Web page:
Posted by: George | November 11, 2016

Alternative History

waltwhitman

On election day, in the morning, I wrote a blog post. I assumed, as many did, that Clinton would be elected the country’s first woman president. Then, the results started coming in. Just yesterday, I told a friend about this, how I had written a blog post that would never be read, and he suggested that I post it anyway. You can view it as a kind of alternative history. Or, it might be that we are now beginning to live alternative history, something along the lines of MacKinley Kantor’s If the South Had Won the Civil War or Philip Roth’s The Plot Against America. The post argued that Walt Whitman had predicted the outcome of this election. Maybe the post still has some relevance. Even in the darkest times, Whitman was optimistic about this American experiment.

 Walt Whitman Predicted It

In Democratic Vistas (the work that provided the title for this blog), first published in 1870, Walt Whitman claimed American had not yet achieved democracy. The first time I read this, I was shocked. I am sure that most of his contemporaries were shocked, as well.

As I once believe, as most Americans believe, we had a democracy since about 1776, or shortly after that, but Whitman said no, even a hundred years later, we have not yet embraced democracy.

We had not yet developed, he explained, the kind of American who could support a democracy, and we had not yet extended suffrage. We needed to develop the kind of men and women who could become active citizens.

Democratic Vistas is an essay that argues for diversity, a “large variety of character.” Whitman felt that human nature needed to expand itself in “numberless and even conflicting directions,” which included developing women, through education and literature, so that they could become citizens.

In one of my favorite sections of the essay, Whitman presents portraits of American women, including his mother, “a resplendent person,” to break down stereotypes, the mold of women we had inherited from the old world. He wanted to say that women, American women, could stand on par with men, American men. Then, he wrote:

The forgoing portraits, I admit, are frightening out of line from these imported models of womanly personality—the stock feminine characters of the current novelists, or of the foreign court poems (Ophelias, Enids, princesses, or ladies of one thing or another), which fill the envying dreams of so many poor girls, and are accepted by our men, too, as supreme ideals of feminine excellence to be sought after. But I present mine just for a change.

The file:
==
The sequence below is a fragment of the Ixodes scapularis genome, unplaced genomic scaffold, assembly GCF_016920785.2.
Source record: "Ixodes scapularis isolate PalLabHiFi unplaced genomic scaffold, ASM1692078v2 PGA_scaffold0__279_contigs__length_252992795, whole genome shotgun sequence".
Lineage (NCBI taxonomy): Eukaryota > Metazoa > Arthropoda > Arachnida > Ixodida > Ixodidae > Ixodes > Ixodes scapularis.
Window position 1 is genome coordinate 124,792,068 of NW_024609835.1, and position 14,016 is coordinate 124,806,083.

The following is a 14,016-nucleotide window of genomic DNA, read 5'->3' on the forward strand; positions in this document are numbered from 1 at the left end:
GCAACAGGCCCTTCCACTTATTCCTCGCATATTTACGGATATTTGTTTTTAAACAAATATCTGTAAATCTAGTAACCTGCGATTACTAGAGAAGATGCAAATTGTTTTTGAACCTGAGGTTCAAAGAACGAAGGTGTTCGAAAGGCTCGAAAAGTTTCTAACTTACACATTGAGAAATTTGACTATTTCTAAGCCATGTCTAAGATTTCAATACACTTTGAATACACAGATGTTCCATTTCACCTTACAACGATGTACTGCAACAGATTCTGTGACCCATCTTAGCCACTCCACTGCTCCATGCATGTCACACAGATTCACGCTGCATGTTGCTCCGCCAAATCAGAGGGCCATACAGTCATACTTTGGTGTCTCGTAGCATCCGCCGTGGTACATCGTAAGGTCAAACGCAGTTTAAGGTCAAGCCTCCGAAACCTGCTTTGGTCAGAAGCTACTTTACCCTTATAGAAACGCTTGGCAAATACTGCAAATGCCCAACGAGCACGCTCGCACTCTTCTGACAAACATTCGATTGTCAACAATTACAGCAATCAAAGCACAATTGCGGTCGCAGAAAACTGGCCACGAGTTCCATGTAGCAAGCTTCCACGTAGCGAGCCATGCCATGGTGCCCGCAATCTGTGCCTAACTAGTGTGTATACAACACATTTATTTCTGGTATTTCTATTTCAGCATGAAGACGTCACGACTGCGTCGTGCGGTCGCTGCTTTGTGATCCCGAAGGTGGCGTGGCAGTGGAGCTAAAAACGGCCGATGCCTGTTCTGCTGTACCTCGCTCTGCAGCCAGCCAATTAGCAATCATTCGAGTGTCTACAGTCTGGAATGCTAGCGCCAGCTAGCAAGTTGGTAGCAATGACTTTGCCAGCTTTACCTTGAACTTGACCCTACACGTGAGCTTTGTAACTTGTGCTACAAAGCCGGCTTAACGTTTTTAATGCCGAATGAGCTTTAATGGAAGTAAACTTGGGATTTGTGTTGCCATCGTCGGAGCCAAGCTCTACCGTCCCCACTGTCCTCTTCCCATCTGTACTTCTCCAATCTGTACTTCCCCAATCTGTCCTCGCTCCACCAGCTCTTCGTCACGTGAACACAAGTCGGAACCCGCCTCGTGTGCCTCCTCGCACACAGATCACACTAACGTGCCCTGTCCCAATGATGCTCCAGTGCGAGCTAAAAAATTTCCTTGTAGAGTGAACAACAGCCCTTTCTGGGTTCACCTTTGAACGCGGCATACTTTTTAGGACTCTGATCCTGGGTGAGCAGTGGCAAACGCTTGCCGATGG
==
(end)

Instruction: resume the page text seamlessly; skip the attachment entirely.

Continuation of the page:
Then, there are mutterings (we will not now stop to heed them here, but they must be heeded), of something more revolutionary. The day is coming when the deep questions of women’s entrance amid the arenas of practical life, politics, the suffrage, etc., will not only be argued all around us, but may be put to decision, and real experiment.

The decision is here. The experiment has been run. Later, in the same essay, Whitman announced “a native expression-spirit” would emerge with a “Religious Democracy sternly taking command, dissolving the old, sloughing off surfaces, and from its own interior and vital principles, reconstructing, democratizing society.”

I don’t know that Whitman, if he were still with us, would say that we have achieved the ideal of democracy with the election of the first African-American president and now the first woman president. He might still lament the ways that some are limiting democracy by suppressing votes, but I think he would be saying, “This is what I was announcing. This is what I hoped would happen. We are closer now to democracy that we were yesterday.”

I don’t know that Whitman, if he were still with us, would say that we have achieved the ideal of democracy with the election of the first African-American president and now the first woman president. He might still lament the ways that some are limiting democracy by suppressing votes, but I think he would be saying, “This is what I was announcing. This is what I hoped would happen. We are closer now to democracy that we were yesterday.”

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